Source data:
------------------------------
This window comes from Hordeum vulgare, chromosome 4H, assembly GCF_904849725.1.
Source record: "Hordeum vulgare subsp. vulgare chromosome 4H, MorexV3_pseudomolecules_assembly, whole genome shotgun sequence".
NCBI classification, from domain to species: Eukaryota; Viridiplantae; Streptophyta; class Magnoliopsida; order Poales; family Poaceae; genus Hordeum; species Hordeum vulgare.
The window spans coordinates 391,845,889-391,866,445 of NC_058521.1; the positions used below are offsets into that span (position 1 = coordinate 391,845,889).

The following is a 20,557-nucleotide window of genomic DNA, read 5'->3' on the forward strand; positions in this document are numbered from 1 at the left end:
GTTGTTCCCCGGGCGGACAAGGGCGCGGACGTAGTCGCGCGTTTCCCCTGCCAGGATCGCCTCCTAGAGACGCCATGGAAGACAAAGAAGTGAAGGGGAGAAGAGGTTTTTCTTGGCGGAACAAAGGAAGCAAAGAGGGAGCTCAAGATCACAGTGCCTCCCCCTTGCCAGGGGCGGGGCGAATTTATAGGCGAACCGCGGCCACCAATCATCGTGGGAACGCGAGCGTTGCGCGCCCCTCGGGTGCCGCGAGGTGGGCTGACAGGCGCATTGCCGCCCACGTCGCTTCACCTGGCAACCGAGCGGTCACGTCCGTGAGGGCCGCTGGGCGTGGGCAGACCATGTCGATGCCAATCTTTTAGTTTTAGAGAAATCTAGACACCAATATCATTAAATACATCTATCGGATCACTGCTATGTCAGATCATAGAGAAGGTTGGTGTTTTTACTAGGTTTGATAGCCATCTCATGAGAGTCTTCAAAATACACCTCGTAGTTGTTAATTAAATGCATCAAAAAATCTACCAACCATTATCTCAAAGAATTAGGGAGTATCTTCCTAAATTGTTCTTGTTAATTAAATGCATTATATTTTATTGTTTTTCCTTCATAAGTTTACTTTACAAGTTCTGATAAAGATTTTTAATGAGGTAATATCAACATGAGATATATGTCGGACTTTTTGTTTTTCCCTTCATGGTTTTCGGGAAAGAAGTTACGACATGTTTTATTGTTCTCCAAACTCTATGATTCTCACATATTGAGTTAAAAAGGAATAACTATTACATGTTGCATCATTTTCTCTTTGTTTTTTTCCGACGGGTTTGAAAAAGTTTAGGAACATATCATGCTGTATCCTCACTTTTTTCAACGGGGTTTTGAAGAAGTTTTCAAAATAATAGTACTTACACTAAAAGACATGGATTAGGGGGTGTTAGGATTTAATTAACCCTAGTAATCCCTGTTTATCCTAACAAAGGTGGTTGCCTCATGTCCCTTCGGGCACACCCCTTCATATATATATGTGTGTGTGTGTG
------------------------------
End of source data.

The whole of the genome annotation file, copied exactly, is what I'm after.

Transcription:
This window comes from Hordeum vulgare, chromosome 4H, assembly GCF_904849725.1.
Source record: "Hordeum vulgare subsp. vulgare chromosome 4H, MorexV3_pseudomolecules_assembly, whole genome shotgun sequence".
NCBI classification, from domain to species: Eukaryota; Viridiplantae; Streptophyta; class Magnoliopsida; order Poales; family Poaceae; genus Hordeum; species Hordeum vulgare.
The window spans coordinates 391,845,889-391,866,445 of NC_058521.1; the positions used below are offsets into that span (position 1 = coordinate 391,845,889).

The following is a 20,557-nucleotide window of genomic DNA, read 5'->3' on the forward strand; positions in this document are numbered from 1 at the left end:
GTTGTTCCCCGGGCGGACAAGGGCGCGGACGTAGTCGCGCGTTTCCCCTGCCAGGATCGCCTCCTAGAGACGCCATGGAAGACAAAGAAGTGAAGGGGAGAAGAGGTTTTTCTTGGCGGAACAAAGGAAGCAAAGAGGGAGCTCAAGATCACAGTGCCTCCCCCTTGCCAGGGGCGGGGCGAATTTATAGGCGAACCGCGGCCACCAATCATCGTGGGAACGCGAGCGTTGCGCGCCCCTCGGGTGCCGCGAGGTGGGCTGACAGGCGCATTGCCGCCCACGTCGCTTCACCTGGCAACCGAGCGGTCACGTCCGTGAGGGCCGCTGGGCGTGGGCAGACCATGTCGATGCCAATCTTTTAGTTTTAGAGAAATCTAGACACCAATATCATTAAATACATCTATCGGATCACTGCTATGTCAGATCATAGAGAAGGTTGGTGTTTTTACTAGGTTTGATAGCCATCTCATGAGAGTCTTCAAAATACACCTCGTAGTTGTTAATTAAATGCATCAAAAAATCTACCAACCATTATCTCAAAGAATTAGGGAGTATCTTCCTAAATTGTTCTTGTTAATTAAATGCATTATATTTTATTGTTTTTCCTTCATAAGTTTACTTTACAAGTTCTGATAAAGATTTTTAATGAGGTAATATCAACATGAGATATATGTCGGACTTTTTGTTTTTCCCTTCATGGTTTTCGGGAAAGAAGTTACGACATGTTTTATTGTTCTCCAAACTCTATGATTCTCACATATTGAGTTAAAAAGGAATAACTATTACATGTTGCATCATTTTCTCTTTGTTTTTTTCCGACGGGTTTGAAAAAGTTTAGGAACATATCATGCTGTATCCTCACTTTTTTCAACGGGGTTTTGAAGAAGTTTTCAAAATAATAGTACTTACACTAAAAGACATGGATTAGGGGGTGTTAGGATTTAATTAACCCTAGTAATCCCTGTTTATCCTAACAAAGGTGGTTGCCTCATGTCCCTTCGGGCACACCCCTTCATATATATATGTGTGTGTGTGTG